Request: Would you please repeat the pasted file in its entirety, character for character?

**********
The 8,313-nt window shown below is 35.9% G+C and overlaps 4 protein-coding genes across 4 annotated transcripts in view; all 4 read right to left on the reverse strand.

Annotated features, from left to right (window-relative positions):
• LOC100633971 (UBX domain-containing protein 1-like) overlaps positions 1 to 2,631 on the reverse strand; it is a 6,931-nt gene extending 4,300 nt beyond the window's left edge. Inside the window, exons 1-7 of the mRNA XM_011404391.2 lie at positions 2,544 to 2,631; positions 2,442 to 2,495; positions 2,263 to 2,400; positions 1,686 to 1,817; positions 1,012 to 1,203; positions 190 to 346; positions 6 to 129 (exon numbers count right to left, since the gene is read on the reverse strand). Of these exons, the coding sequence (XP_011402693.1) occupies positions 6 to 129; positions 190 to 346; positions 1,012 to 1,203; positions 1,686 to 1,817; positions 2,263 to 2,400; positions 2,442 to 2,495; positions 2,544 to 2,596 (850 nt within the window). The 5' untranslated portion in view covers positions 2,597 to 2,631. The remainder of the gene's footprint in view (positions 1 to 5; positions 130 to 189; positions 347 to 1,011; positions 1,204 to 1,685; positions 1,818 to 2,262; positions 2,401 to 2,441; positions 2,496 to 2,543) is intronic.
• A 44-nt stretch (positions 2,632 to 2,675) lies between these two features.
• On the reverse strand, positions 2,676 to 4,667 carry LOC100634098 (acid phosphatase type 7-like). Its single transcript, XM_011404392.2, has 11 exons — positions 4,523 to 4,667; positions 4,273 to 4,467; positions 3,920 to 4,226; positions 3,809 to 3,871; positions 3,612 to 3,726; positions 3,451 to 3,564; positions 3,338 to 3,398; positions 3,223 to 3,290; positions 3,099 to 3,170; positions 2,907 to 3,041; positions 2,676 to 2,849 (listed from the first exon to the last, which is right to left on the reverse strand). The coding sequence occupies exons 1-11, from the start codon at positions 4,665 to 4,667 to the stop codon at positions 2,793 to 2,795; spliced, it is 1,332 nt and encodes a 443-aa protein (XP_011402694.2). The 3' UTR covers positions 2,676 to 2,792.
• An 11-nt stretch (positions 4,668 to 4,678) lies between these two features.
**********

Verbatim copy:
The 8,313-nt window shown below is 35.9% G+C and overlaps 4 protein-coding genes across 4 annotated transcripts in view; all 4 read right to left on the reverse strand.

Annotated features, from left to right (window-relative positions):
• LOC100633971 (UBX domain-containing protein 1-like) overlaps positions 1 to 2,631 on the reverse strand; it is a 6,931-nt gene extending 4,300 nt beyond the window's left edge. Inside the window, exons 1-7 of the mRNA XM_011404391.2 lie at positions 2,544 to 2,631; positions 2,442 to 2,495; positions 2,263 to 2,400; positions 1,686 to 1,817; positions 1,012 to 1,203; positions 190 to 346; positions 6 to 129 (exon numbers count right to left, since the gene is read on the reverse strand). Of these exons, the coding sequence (XP_011402693.1) occupies positions 6 to 129; positions 190 to 346; positions 1,012 to 1,203; positions 1,686 to 1,817; positions 2,263 to 2,400; positions 2,442 to 2,495; positions 2,544 to 2,596 (850 nt within the window). The 5' untranslated portion in view covers positions 2,597 to 2,631. The remainder of the gene's footprint in view (positions 1 to 5; positions 130 to 189; positions 347 to 1,011; positions 1,204 to 1,685; positions 1,818 to 2,262; positions 2,401 to 2,441; positions 2,496 to 2,543) is intronic.
• A 44-nt stretch (positions 2,632 to 2,675) lies between these two features.
• On the reverse strand, positions 2,676 to 4,667 carry LOC100634098 (acid phosphatase type 7-like). Its single transcript, XM_011404392.2, has 11 exons — positions 4,523 to 4,667; positions 4,273 to 4,467; positions 3,920 to 4,226; positions 3,809 to 3,871; positions 3,612 to 3,726; positions 3,451 to 3,564; positions 3,338 to 3,398; positions 3,223 to 3,290; positions 3,099 to 3,170; positions 2,907 to 3,041; positions 2,676 to 2,849 (listed from the first exon to the last, which is right to left on the reverse strand). The coding sequence occupies exons 1-11, from the start codon at positions 4,665 to 4,667 to the stop codon at positions 2,793 to 2,795; spliced, it is 1,332 nt and encodes a 443-aa protein (XP_011402694.2). The 3' UTR covers positions 2,676 to 2,792.
• An 11-nt stretch (positions 4,668 to 4,678) lies between these two features.